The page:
Rhythm Offense Combined With Flex by Ryan Smith
This article is going to take you through applying the Rhythm Offense concepts into the Flex offense.
Before Installing Flex
The time table of introducing the Flex offense to your team is something that is very important to think about. Coaches need to sit down and look over how much practice time they have before their first game. Coaches need to create a preseason plan that allows plenty of time to teach players how to “play” without the players worrying about specific “system” actions. Players need to know how to make decisions for themselves within the structure of spacing, basic actions, and the “Count Method”. I would start the first practice or team meeting explaining the “Why” of the “Count Method”. This will give coaches the opportunity to show the benefits of playing within the “Count Method” on “Count Situation” catches. As a varsity or higher level head coach, I would take the time to meet with each player to discuss the “Number System” with them. Since winning is a big part of higher levels, players need to know their role and how they best fit within the overall team dynamic. It’s important at this time to talk honestly with players and encourage them their role can change throughout the preseason and season based on their improvement level. Players also need to have a general idea about what type of shots the coach expects them to take, tempo to play at, which players should take a majority of the shots, etc. I would take the time to have these team and individual meetings regardless of the system I was installing on offense.
Before putting in the “system” actions, I would want my players to be able to “play” in these areas:
- Closeouts – Shot/Drive reads
- Shot/Pass reads for ball handler when they penetrate
- Penetration reactions by off ball players
- Getting open
- Dribble At reads
- Passing & Catching
I would use different 1v1, 2v2, and 3v3 drills (SSGs) to emphasize the actions presented in the list. During this time the coach can teach their fundamental beliefs for each point and can continue to evaluate the skill level of each player.
General Information – Rhythm Offense Combined With Flex
Flex puts a lot of pressure on the defense to continually guard one screen the screener situation after another.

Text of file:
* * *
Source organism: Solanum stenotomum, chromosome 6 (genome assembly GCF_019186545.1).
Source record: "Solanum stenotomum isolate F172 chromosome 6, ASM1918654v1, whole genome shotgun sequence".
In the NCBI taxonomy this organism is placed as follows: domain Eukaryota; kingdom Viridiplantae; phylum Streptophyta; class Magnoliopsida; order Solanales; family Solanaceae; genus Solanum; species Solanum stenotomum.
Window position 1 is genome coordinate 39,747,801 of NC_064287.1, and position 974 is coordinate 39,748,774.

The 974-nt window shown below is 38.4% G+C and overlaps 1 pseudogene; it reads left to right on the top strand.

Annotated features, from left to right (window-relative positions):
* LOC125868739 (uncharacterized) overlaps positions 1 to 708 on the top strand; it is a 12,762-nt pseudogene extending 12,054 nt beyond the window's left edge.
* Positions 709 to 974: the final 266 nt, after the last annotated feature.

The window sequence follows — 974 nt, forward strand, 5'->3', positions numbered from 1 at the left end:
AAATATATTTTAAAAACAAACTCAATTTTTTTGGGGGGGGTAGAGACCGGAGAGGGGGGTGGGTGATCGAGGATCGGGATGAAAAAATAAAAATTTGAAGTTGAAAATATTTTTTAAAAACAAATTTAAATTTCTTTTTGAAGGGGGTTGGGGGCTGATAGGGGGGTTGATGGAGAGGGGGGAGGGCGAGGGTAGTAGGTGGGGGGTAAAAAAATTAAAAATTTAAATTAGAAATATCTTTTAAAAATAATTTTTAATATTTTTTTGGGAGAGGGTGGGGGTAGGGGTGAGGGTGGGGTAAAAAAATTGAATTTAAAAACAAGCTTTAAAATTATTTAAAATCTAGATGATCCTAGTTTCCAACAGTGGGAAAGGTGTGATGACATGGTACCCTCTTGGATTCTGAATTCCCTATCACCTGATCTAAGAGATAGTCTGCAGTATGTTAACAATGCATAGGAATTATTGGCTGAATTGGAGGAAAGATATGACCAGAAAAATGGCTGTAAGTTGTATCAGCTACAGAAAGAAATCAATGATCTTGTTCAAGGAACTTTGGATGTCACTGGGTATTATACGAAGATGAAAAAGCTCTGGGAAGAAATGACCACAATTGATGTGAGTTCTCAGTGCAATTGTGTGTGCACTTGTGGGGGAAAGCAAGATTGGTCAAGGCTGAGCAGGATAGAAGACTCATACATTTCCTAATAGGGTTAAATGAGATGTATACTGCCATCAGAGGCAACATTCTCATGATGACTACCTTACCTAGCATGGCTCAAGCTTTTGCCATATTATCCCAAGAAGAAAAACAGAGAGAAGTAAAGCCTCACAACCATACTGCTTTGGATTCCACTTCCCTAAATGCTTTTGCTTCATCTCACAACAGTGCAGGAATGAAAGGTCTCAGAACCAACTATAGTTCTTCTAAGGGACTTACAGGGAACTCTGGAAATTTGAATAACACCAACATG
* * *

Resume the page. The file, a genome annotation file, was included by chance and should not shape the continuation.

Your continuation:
- Quality Spacing
- Built in movement on “3”
- Hard to guard basic action
- Defined scoring areas
- Defined “One” count actions
- Simple to learn basic movements
- Can be used as delay game
- Can be used as secondary offense
- Easy for defense to anticipate actions (predictability)
- Easy for players to turn into “robots”
- For the most part, all 5 players have to be able to play around elbow/slot area, set and read screens
Diagrams – Rhythm Offense Combined With Flex
Variation – Rhythm Offense Combined With Flex
Here is a slightly different way to teach the screen the screener action. This can be mixed in as a wrinkle with the general version.
I thought I would share this down screen technique I have seen before. *Warning – Use at your own risk* I have seen this called for offensive fouls but more times than not teams get away with it.
Adding Rhythm Offense – Rhythm Offense Combined With Flex
Main Ideas – Rhythm Offense Combined With Flex
- Reading Screens
- Understanding timing of Count Method
- Understanding Number System Roles
When adding the Rhythm Offense to Flex, one main idea coaches should remember
is to make sure players understand that they are trying to create “Count Situations” to score. The danger in installing the pattern too early is that players could focus on just running the actions instead of running each action to score.
Count Method – Rhythm Offense Combined With Flex
Since Flex creates “Count Situation” opportunities in specific areas, players need to know the following about the Count Method:
- “One Count” scoring actions/fakes off of the flex cut
- “One Count” scoring actions/fakes off of the down screen
- “Two Count” action from the slot position
- “Three Count” – Creating passing angles/reading the defense as a passer during flex cut and down screens
Players need the ability to recognize if they have a “Count Situation” catch that will lead to a successful “One Count” or “Two Count” action. If they don’t feel comfortable for whatever reason to act on “One” or “Two”, the beauty of Flex allows them to know exactly where to focus their attention on “Three”.
Before installing the pattern, players need to have an understanding of how to read screens. Coach Randy Sherman at Radius Athletics does a great job of teaching screening reads. Here are two articles that you need to check out before you look at the rest of the diagrams.
You can find more information from Coach Sherman here.
Rhythm Offense and Flex
The following diagrams show how to incorporate the Count Method.
I would run a version of Flex as more of a 5 man motion. As I have mentioned, I would stress timing and reading screens. Adding these ideas to the basic screen the screener action that Flex offers creates a system that can be really hard to guard.
When coaches approach the Flex offense with the ideas mentioned, the actions can be valuable to any team. Adding Rhythm Offense and information from Radius Athletics with the Flex pattern can provided players with a sense of comfort that will allow them to be successful on offense.
Please send me any comments or questions you have about using this guide to help install the Flex offense.
Thanks and good luck this season!
Author of Rhythm Offense on Amazon
Twitter – @r_b_j_c
Email – email@example.com
Website – rhythmoffense.weebly.com
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